Phileas Phogg

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Phileas Phogg

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Phogg.JPG
Society
Nationality Flag-UK.jpg British
Date of birth August 2011
Residence London
Sex male
Military
Rank Icon rank Private.png Private
Books.jpg This article contains fictional information. (What's this?)

The Philibustering Philantropist

Phileas Phogg, the Philibustering Philantropist, who has nothing to fear, for after all, he is a British state citizen. Prone to the most daring wagers and breath-taking adventures, the former hot air balloon pilot has returned to the Motherland. On a mission to bring culture and art back to the eUK, he dazzles the audience with exxagerated eloquency, formidable feats of tinkering and dabbling and most of all, with the proverbial tongue in the even more proverbial cheek.

The Gentleman of Renown

Mr. Phileas Fogg lived, in 1872, at No. 7, Saville Row, Burlington Gardens, the house in which Sheridan died in 1814. He was one of the most noticeable members of the Reform Club, though he seemed always to avoid attracting attention; an enigmatical personage, about whom little was known, except that he was a polished man of the world. People said that he resembled Byron -- at least that his head was Byronic; but he was a bearded, tranquil Byron, who might live on a thousand years without growing old.

Certainly an Englishman, it was more doubtful whether Phileas Fogg was a Londoner. He was never seen on 'Change, nor at the Bank, nor in the counting-rooms of the "City"; no ships ever came into London docks of which he was the owner; he had no public employment; he had never been entered at any of the Inns of Court, either at the Temple, or Lincoln's Inn, or Gray's Inn; nor had his voice ever resounded in the Court of Chancery, or in the Exchequer, or the Queen's Bench, or the Ecclesiastical Courts. He certainly was not a manufacturer; nor was he a merchant or a gentleman farmer. His name was strange to the scientific and learned societies, and he never was known to take part in the sage deliberations of the Royal Institution or the London Institution, the Artisan's Association or the Institution of Arts and Sciences. He belonged, in fact, to none of the numerous societies which swarm in the English capital, from the Harmonic to that of the Entomologists, founded mainly for the purpose of abolishing pernicious insects.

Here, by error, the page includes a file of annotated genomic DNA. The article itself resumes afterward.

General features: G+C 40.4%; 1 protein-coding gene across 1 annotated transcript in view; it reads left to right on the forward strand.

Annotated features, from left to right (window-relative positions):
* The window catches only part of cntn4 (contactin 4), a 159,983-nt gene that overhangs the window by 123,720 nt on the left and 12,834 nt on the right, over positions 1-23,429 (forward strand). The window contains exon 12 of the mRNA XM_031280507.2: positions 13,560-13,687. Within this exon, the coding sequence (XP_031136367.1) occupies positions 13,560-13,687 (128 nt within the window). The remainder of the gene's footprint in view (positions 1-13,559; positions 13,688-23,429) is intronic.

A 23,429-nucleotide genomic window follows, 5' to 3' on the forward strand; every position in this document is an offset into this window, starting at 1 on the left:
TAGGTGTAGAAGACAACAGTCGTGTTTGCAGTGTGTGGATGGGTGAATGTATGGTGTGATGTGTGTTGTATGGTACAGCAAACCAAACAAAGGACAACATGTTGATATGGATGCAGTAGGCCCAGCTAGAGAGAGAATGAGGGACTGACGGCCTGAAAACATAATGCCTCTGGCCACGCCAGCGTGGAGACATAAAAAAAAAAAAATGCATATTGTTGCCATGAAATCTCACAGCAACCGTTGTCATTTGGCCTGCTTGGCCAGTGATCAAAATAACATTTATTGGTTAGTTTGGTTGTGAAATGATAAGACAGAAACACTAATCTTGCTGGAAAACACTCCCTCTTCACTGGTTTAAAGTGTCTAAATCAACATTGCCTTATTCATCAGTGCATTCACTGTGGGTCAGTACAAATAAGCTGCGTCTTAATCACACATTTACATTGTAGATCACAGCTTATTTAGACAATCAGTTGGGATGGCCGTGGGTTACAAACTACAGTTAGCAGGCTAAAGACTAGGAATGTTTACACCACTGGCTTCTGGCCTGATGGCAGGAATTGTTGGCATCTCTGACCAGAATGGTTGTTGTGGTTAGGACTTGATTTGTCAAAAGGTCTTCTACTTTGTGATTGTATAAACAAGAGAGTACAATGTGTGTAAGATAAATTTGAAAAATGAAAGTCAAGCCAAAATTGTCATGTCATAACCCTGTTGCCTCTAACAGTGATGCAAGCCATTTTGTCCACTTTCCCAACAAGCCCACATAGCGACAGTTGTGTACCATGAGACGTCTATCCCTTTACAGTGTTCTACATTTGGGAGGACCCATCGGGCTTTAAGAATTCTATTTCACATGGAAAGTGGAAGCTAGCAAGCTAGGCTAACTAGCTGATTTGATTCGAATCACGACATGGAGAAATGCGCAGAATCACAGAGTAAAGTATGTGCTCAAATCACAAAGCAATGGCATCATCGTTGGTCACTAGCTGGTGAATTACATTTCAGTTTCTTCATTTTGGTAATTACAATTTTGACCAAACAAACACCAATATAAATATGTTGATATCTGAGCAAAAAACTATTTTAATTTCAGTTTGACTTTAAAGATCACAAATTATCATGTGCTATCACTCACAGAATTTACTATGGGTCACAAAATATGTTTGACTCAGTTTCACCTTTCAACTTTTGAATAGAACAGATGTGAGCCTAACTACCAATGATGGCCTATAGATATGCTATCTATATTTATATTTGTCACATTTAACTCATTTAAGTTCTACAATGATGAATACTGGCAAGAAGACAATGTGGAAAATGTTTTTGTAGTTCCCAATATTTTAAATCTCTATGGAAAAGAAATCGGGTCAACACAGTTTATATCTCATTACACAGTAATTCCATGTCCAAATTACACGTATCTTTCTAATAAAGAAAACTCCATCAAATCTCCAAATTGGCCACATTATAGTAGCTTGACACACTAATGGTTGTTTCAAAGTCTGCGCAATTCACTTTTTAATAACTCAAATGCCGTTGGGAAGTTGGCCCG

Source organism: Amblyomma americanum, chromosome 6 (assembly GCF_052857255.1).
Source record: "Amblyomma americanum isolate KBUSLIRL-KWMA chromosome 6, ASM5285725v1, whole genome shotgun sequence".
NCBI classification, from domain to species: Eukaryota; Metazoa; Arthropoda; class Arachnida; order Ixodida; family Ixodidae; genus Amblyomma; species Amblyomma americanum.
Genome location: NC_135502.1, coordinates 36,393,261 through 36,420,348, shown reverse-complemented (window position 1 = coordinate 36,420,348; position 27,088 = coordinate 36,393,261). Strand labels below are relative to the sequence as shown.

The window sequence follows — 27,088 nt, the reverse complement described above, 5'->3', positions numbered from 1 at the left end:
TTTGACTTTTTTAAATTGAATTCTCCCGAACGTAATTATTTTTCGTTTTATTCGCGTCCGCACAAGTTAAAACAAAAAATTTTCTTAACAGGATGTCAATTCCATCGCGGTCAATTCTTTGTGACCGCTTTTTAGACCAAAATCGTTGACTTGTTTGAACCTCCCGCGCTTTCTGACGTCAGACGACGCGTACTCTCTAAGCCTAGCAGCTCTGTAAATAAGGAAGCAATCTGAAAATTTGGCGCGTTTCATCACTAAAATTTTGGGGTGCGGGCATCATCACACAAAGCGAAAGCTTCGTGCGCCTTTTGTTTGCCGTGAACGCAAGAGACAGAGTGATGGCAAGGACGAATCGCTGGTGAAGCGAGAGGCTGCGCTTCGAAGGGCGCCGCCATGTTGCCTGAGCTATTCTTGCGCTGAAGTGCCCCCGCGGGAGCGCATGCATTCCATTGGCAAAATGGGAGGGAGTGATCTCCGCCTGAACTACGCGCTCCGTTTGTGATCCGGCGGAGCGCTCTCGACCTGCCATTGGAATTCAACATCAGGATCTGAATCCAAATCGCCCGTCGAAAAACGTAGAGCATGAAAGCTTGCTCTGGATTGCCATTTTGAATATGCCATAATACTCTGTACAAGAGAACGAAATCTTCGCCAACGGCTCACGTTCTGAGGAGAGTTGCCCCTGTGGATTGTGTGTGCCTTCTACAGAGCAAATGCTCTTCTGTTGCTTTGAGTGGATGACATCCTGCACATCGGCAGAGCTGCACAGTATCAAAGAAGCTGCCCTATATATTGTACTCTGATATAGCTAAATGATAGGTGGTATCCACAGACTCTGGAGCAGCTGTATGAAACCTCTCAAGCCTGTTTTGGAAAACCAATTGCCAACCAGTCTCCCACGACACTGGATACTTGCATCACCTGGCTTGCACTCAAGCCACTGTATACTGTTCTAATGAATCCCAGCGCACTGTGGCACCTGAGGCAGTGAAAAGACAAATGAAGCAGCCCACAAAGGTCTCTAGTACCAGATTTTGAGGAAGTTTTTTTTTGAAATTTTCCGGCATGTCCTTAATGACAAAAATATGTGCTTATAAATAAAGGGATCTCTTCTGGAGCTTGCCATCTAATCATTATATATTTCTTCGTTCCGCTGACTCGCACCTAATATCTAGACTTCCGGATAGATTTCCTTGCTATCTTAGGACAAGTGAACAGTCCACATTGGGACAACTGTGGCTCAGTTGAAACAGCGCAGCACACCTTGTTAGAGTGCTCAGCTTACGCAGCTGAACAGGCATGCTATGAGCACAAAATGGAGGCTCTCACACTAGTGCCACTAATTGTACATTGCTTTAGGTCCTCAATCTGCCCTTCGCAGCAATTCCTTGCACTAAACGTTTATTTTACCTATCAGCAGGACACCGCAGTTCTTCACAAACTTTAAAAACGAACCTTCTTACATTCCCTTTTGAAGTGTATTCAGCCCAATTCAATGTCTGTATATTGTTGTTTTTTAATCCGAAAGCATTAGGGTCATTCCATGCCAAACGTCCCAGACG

The Steamworks

The Steamworks are the virtual hub for many of the missing elements of eLife: arts, film, exhibitions, culture, ... With a single click, you will be able to visit exhibitions, attend virtual gigs, spend an e-night at the movies and much, much more. At the Steamworks, we realize eLife can be so much more than production, politics and battle alone.

Ever-growing, ever evolving, the Steamworks is continually tinkered with. To keep updated on new content or to contribute yourself, subscribe to the Steamworks Gazette, the newspaper by Phileas Phogg.